Sunday, March 13, 2011

The Grand Procession of Ptolemy Philadelphus: Part One

In or around 278 BCE, another spectacular event was held in Egypt, this time in ancient Alexandria. Not long after he came to power, Ptolemy II, the son of Ptolemy I (a general and close friend of Alexander the Great), staged a monumental procession the likes of which had never been seen before in the ancient world. Indeed, it still may not have a match in sheer grandeur and expense even today.

At that time, Egypt was enmeshed in a series of struggles amongst the diadochi, the generals from Alexander's army and their successors who were competing for the remains of the gigantic empire that had been carved out across western Asia and northern Africa. Ptolemy and his son were part of this group of competitors. Egypt was rich in raw materials, precious gems, and food. It was one of the most sought-after regions of the empire.

This was not only a period of almost continuous war, it was also a fascinating time in history. Ptolemy I had claimed the body of Alexander after his death - rather he had forcibly "kidnapped" it - and taken it to Memphis, the then-capital of Egypt near modern-day Cairo. Supposedly, the thought was that possession of the body was tantamount to a final claim on the empire's crown. At some point it was decided either by Ptolemy I or by him and his son jointly, that the body should be repatriated to Alexandria, the city that Alexander founded. When and how this occured has never been confirmed. However, I believe it is possible that the body was returned as part of the massive celebration held by Ptolemy II about 278 BCE.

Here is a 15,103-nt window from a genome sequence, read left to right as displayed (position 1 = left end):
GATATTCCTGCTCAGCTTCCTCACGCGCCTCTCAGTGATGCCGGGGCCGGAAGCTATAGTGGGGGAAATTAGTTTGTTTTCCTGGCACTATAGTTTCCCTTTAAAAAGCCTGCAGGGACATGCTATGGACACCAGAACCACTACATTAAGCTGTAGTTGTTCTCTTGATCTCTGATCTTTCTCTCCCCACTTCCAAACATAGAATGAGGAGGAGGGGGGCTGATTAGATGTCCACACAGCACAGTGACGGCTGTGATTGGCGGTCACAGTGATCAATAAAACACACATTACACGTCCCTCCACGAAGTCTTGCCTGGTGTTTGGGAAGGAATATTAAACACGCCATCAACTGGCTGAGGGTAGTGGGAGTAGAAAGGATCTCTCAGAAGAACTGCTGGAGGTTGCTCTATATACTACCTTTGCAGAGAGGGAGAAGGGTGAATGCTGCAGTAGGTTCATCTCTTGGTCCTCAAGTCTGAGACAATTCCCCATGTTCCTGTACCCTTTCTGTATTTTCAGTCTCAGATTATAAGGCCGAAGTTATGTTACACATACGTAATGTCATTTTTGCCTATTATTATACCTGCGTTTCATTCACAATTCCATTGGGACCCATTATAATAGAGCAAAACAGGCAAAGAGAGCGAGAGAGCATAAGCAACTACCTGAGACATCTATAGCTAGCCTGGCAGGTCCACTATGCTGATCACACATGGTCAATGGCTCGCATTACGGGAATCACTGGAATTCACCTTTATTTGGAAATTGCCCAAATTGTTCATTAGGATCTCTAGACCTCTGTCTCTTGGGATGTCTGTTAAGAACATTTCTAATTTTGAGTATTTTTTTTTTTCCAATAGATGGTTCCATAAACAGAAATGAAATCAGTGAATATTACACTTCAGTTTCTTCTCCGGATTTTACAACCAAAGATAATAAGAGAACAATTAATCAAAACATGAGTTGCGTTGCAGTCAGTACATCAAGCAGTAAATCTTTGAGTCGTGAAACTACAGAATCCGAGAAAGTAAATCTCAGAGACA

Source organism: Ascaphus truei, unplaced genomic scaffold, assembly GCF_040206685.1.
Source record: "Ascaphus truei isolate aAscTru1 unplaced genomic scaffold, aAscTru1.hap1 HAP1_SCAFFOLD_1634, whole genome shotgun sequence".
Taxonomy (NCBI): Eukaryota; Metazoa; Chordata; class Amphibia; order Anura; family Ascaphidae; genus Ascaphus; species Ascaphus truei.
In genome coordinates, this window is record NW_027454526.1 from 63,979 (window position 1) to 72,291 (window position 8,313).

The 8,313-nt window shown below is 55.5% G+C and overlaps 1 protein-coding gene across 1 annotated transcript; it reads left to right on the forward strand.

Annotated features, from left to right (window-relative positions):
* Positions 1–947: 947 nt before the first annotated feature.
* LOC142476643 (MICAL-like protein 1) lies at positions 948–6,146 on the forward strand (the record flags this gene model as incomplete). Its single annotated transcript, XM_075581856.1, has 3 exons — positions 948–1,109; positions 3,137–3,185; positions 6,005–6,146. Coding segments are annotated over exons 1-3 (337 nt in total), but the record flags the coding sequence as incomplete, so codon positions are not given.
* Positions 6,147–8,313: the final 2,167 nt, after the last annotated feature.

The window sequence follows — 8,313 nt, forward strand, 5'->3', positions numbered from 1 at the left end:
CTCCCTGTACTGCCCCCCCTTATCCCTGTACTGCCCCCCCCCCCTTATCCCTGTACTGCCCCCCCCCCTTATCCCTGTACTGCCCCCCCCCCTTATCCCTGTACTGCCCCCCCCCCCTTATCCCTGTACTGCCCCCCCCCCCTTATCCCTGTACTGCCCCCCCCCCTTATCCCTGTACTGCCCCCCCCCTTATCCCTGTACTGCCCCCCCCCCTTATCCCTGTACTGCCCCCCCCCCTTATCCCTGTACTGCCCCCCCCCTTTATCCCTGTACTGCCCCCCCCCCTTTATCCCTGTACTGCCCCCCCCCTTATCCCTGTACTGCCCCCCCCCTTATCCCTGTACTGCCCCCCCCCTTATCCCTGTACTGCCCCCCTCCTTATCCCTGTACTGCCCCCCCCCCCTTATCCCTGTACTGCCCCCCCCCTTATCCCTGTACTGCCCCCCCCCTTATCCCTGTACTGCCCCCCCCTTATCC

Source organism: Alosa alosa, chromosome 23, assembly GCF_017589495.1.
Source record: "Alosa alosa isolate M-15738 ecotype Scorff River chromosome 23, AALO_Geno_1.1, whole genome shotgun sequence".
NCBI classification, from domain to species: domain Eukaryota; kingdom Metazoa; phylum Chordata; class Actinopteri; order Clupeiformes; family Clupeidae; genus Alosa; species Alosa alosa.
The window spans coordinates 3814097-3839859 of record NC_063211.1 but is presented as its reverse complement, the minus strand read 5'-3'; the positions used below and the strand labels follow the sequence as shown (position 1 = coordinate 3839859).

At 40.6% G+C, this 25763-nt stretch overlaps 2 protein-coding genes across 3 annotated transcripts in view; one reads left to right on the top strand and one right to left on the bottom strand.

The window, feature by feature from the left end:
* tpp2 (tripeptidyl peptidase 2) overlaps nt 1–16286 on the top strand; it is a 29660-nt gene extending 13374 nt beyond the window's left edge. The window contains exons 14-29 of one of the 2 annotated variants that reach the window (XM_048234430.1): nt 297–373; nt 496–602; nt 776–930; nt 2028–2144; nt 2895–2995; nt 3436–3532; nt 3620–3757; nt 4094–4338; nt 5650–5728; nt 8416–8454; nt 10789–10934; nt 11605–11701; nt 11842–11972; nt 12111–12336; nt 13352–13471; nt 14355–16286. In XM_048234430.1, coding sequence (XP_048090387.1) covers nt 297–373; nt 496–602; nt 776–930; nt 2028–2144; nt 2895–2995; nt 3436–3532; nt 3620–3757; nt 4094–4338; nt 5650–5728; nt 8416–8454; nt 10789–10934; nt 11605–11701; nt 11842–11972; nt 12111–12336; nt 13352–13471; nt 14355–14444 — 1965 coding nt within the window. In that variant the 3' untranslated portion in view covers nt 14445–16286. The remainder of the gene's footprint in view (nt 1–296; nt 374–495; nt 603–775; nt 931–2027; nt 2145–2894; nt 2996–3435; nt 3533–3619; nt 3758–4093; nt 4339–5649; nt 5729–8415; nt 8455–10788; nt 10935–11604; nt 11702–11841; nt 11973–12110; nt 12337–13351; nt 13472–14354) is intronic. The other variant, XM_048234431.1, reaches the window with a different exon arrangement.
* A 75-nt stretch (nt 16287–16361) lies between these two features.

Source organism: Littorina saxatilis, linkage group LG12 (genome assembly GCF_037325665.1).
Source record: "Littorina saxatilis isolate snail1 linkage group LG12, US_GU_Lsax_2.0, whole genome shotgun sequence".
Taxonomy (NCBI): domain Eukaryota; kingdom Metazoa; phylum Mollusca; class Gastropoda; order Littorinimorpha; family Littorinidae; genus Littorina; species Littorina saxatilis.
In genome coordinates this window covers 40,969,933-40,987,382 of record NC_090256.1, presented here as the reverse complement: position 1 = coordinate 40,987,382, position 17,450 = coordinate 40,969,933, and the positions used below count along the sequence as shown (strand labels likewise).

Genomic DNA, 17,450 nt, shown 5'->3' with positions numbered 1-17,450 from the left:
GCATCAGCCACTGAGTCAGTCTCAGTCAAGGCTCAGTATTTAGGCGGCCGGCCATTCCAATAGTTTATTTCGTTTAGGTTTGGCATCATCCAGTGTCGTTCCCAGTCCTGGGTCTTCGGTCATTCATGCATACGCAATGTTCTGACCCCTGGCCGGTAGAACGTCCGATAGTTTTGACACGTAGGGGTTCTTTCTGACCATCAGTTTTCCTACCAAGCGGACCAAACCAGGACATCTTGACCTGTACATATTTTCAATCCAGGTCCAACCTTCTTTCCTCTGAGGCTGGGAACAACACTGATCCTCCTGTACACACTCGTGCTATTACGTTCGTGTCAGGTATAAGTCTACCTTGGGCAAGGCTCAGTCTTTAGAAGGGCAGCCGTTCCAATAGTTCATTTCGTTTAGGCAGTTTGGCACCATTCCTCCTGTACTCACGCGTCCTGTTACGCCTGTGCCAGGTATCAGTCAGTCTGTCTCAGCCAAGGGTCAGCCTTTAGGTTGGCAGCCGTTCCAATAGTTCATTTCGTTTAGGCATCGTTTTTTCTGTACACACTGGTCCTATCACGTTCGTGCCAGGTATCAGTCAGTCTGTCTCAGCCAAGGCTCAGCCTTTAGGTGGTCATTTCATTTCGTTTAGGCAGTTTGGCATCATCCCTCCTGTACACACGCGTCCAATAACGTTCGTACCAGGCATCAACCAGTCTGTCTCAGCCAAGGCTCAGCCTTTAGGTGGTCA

So that is the first interesting aspect to this event. Another is the sheer intrigue and mix of personalities involved. They include: Ptolemy I, the seasoned, battle-hardened general; Ptolemy II, a voluptuary and dilettante and the son of Ptolemy I; and Arsinoe II, a strong-willed beauty thirsting for political power, and a woman easily the intellectulal equivalent of her future more famous relative, Cleopatra VII. She was the daughter of Ptolemy I and, if history is to be believed, eventually the wife of her brother, Ptolemy II. It was this marriage that later resulted in Ptolemy II being forever known as "Philadelphus" or "loving one's sister."

Finally, all this takes place in Alexandria, the most beautiful, advanced city in the world at that time, thanks to the ingenuity of these same Ptolemies. For want of comparison, it was in those days a contemporary mixture of the debauchery of a Las Vegas and the sophistication of a Paris, London, or New York.

I'll get right into the story in the next post.

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